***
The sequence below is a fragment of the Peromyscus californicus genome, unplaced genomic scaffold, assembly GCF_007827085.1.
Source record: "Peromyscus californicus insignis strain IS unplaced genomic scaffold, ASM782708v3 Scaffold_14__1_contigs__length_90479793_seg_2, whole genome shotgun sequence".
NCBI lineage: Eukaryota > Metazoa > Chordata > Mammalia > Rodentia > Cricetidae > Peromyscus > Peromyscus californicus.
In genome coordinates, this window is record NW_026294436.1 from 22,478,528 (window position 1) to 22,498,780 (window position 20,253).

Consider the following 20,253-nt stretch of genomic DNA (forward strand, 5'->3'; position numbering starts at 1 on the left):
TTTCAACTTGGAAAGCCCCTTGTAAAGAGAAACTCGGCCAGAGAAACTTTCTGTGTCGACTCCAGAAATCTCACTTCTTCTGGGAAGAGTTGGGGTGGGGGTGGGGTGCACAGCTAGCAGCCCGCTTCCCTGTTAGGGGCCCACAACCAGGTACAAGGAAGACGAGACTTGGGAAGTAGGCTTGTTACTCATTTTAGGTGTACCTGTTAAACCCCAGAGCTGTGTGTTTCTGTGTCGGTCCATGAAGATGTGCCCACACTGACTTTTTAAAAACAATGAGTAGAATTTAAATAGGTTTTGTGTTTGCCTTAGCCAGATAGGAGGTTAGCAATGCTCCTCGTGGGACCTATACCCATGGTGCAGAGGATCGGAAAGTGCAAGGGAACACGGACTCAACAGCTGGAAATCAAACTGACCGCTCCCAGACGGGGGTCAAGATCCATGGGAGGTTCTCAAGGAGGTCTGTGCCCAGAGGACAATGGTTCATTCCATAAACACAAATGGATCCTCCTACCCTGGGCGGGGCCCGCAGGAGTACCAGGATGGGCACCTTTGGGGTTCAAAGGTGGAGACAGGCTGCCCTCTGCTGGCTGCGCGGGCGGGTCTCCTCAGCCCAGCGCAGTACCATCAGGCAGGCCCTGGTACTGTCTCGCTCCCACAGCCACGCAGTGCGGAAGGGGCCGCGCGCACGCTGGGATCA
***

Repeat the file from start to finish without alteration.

The sequence below is a fragment of the Peromyscus californicus genome, unplaced genomic scaffold, assembly GCF_007827085.1.
Source record: "Peromyscus californicus insignis strain IS unplaced genomic scaffold, ASM782708v3 Scaffold_14__1_contigs__length_90479793_seg_2, whole genome shotgun sequence".
NCBI lineage: Eukaryota > Metazoa > Chordata > Mammalia > Rodentia > Cricetidae > Peromyscus > Peromyscus californicus.
In genome coordinates, this window is record NW_026294436.1 from 22,478,528 (window position 1) to 22,498,780 (window position 20,253).

Consider the following 20,253-nt stretch of genomic DNA (forward strand, 5'->3'; position numbering starts at 1 on the left):
TTTCAACTTGGAAAGCCCCTTGTAAAGAGAAACTCGGCCAGAGAAACTTTCTGTGTCGACTCCAGAAATCTCACTTCTTCTGGGAAGAGTTGGGGTGGGGGTGGGGTGCACAGCTAGCAGCCCGCTTCCCTGTTAGGGGCCCACAACCAGGTACAAGGAAGACGAGACTTGGGAAGTAGGCTTGTTACTCATTTTAGGTGTACCTGTTAAACCCCAGAGCTGTGTGTTTCTGTGTCGGTCCATGAAGATGTGCCCACACTGACTTTTTAAAAACAATGAGTAGAATTTAAATAGGTTTTGTGTTTGCCTTAGCCAGATAGGAGGTTAGCAATGCTCCTCGTGGGACCTATACCCATGGTGCAGAGGATCGGAAAGTGCAAGGGAACACGGACTCAACAGCTGGAAATCAAACTGACCGCTCCCAGACGGGGGTCAAGATCCATGGGAGGTTCTCAAGGAGGTCTGTGCCCAGAGGACAATGGTTCATTCCATAAACACAAATGGATCCTCCTACCCTGGGCGGGGCCCGCAGGAGTACCAGGATGGGCACCTTTGGGGTTCAAAGGTGGAGACAGGCTGCCCTCTGCTGGCTGCGCGGGCGGGTCTCCTCAGCCCAGCGCAGTACCATCAGGCAGGCCCTGGTACTGTCTCGCTCCCACAGCCACGCAGTGCGGAAGGGGCCGCGCGCACGCTGGGATCA